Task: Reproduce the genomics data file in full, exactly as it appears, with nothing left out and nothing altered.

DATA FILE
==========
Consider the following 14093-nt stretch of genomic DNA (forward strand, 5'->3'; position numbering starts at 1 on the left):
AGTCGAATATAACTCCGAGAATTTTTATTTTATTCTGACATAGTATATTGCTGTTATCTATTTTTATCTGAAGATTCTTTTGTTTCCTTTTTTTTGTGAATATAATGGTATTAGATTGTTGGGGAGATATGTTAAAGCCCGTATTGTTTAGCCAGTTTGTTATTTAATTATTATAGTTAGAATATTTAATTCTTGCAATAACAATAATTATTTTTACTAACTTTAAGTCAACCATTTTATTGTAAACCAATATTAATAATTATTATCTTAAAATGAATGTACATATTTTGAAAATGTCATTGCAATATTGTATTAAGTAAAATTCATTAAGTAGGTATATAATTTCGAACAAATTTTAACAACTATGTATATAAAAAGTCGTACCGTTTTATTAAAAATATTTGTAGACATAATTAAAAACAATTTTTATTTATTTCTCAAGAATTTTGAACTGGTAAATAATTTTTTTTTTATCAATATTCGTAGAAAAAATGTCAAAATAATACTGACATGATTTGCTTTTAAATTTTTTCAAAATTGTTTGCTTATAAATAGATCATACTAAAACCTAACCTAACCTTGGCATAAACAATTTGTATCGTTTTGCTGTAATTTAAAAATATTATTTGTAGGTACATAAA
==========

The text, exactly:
Consider the following 14093-nt stretch of genomic DNA (forward strand, 5'->3'; position numbering starts at 1 on the left):
AGTCGAATATAACTCCGAGAATTTTTATTTTATTCTGACATAGTATATTGCTGTTATCTATTTTTATCTGAAGATTCTTTTGTTTCCTTTTTTTTGTGAATATAATGGTATTAGATTGTTGGGGAGATATGTTAAAGCCCGTATTGTTTAGCCAGTTTGTTATTTAATTATTATAGTTAGAATATTTAATTCTTGCAATAACAATAATTATTTTTACTAACTTTAAGTCAACCATTTTATTGTAAACCAATATTAATAATTATTATCTTAAAATGAATGTACATATTTTGAAAATGTCATTGCAATATTGTATTAAGTAAAATTCATTAAGTAGGTATATAATTTCGAACAAATTTTAACAACTATGTATATAAAAAGTCGTACCGTTTTATTAAAAATATTTGTAGACATAATTAAAAACAATTTTTATTTATTTCTCAAGAATTTTGAACTGGTAAATAATTTTTTTTTTATCAATATTCGTAGAAAAAATGTCAAAATAATACTGACATGATTTGCTTTTAAATTTTTTCAAAATTGTTTGCTTATAAATAGATCATACTAAAACCTAACCTAACCTTGGCATAAACAATTTGTATCGTTTTGCTGTAATTTAAAAATATTATTTGTAGGTACATAAA